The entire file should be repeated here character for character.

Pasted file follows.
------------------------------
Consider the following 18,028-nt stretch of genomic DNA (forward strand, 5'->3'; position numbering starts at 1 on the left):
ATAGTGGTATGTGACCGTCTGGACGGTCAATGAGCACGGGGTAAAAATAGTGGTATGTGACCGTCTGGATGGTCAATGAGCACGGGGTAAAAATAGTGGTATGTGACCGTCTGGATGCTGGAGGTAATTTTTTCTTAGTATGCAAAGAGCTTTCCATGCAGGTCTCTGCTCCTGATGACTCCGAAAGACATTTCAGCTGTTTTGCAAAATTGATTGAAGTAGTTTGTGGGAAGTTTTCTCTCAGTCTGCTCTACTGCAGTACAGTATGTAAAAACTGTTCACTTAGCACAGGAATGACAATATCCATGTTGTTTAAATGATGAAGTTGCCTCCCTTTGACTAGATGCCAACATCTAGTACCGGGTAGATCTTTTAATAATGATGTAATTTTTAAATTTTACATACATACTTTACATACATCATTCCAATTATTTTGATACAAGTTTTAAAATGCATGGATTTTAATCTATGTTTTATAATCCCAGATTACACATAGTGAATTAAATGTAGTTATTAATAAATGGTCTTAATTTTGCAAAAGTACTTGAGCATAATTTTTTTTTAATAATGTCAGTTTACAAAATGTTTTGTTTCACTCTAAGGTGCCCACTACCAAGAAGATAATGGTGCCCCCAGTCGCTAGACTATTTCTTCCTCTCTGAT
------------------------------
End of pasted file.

Consider the following 18,028-nt stretch of genomic DNA (forward strand, 5'->3'; position numbering starts at 1 on the left):
ATAGTGGTATGTGACCGTCTGGACGGTCAATGAGCACGGGGTAAAAATAGTGGTATGTGACCGTCTGGATGGTCAATGAGCACGGGGTAAAAATAGTGGTATGTGACCGTCTGGATGCTGGAGGTAATTTTTTCTTAGTATGCAAAGAGCTTTCCATGCAGGTCTCTGCTCCTGATGACTCCGAAAGACATTTCAGCTGTTTTGCAAAATTGATTGAAGTAGTTTGTGGGAAGTTTTCTCTCAGTCTGCTCTACTGCAGTACAGTATGTAAAAACTGTTCACTTAGCACAGGAATGACAATATCCATGTTGTTTAAATGATGAAGTTGCCTCCCTTTGACTAGATGCCAACATCTAGTACCGGGTAGATCTTTTAATAATGATGTAATTTTTAAATTTTACATACATACTTTACATACATCATTCCAATTATTTTGATACAAGTTTTAAAATGCATGGATTTTAATCTATGTTTTATAATCCCAGATTACACATAGTGAATTAAATGTAGTTATTAATAAATGGTCTTAATTTTGCAAAAGTACTTGAGCATAATTTTTTTTTAATAATGTCAGTTTACAAAATGTTTTGTTTCACTCTAAGGTGCCCACTACCAAGAAGATAATGGTGCCCCCAGTCGCTAGACTATTTCTTCCTCTCTGAT